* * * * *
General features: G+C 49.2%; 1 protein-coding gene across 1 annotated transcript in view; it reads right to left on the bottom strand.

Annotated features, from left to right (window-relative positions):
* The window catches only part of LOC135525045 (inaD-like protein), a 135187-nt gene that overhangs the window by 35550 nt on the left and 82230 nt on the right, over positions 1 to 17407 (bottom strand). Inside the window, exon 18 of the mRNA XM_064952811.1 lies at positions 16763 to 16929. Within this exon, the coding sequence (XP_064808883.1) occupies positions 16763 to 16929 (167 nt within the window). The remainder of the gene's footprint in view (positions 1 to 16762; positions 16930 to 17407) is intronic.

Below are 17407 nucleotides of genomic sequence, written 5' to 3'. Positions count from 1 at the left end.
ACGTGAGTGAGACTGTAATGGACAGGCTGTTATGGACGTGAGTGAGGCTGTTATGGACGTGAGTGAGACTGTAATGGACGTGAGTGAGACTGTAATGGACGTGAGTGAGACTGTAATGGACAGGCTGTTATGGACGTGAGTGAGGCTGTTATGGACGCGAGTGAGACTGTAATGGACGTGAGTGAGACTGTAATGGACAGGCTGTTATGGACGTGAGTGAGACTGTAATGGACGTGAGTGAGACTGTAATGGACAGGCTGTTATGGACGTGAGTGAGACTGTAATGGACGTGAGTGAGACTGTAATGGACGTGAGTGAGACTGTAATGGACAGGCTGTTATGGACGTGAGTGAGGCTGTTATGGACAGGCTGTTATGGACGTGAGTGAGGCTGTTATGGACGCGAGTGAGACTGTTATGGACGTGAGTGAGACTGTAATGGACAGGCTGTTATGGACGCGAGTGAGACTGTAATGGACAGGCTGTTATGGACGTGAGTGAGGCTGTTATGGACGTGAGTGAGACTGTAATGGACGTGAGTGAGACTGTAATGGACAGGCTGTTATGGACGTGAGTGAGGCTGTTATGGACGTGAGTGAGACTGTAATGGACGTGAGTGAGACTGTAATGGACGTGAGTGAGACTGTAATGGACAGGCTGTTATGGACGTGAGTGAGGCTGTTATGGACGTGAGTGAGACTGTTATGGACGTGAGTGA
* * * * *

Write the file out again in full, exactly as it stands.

General features: G+C 49.2%; 1 protein-coding gene across 1 annotated transcript in view; it reads right to left on the bottom strand.

Annotated features, from left to right (window-relative positions):
* The window catches only part of LOC135525045 (inaD-like protein), a 135187-nt gene that overhangs the window by 35550 nt on the left and 82230 nt on the right, over positions 1 to 17407 (bottom strand). Inside the window, exon 18 of the mRNA XM_064952811.1 lies at positions 16763 to 16929. Within this exon, the coding sequence (XP_064808883.1) occupies positions 16763 to 16929 (167 nt within the window). The remainder of the gene's footprint in view (positions 1 to 16762; positions 16930 to 17407) is intronic.

Below are 17407 nucleotides of genomic sequence, written 5' to 3'. Positions count from 1 at the left end.
ACGTGAGTGAGACTGTAATGGACAGGCTGTTATGGACGTGAGTGAGGCTGTTATGGACGTGAGTGAGACTGTAATGGACGTGAGTGAGACTGTAATGGACGTGAGTGAGACTGTAATGGACAGGCTGTTATGGACGTGAGTGAGGCTGTTATGGACGCGAGTGAGACTGTAATGGACGTGAGTGAGACTGTAATGGACAGGCTGTTATGGACGTGAGTGAGACTGTAATGGACGTGAGTGAGACTGTAATGGACAGGCTGTTATGGACGTGAGTGAGACTGTAATGGACGTGAGTGAGACTGTAATGGACGTGAGTGAGACTGTAATGGACAGGCTGTTATGGACGTGAGTGAGGCTGTTATGGACAGGCTGTTATGGACGTGAGTGAGGCTGTTATGGACGCGAGTGAGACTGTTATGGACGTGAGTGAGACTGTAATGGACAGGCTGTTATGGACGCGAGTGAGACTGTAATGGACAGGCTGTTATGGACGTGAGTGAGGCTGTTATGGACGTGAGTGAGACTGTAATGGACGTGAGTGAGACTGTAATGGACAGGCTGTTATGGACGTGAGTGAGGCTGTTATGGACGTGAGTGAGACTGTAATGGACGTGAGTGAGACTGTAATGGACGTGAGTGAGACTGTAATGGACAGGCTGTTATGGACGTGAGTGAGGCTGTTATGGACGTGAGTGAGACTGTTATGGACGTGAGTGA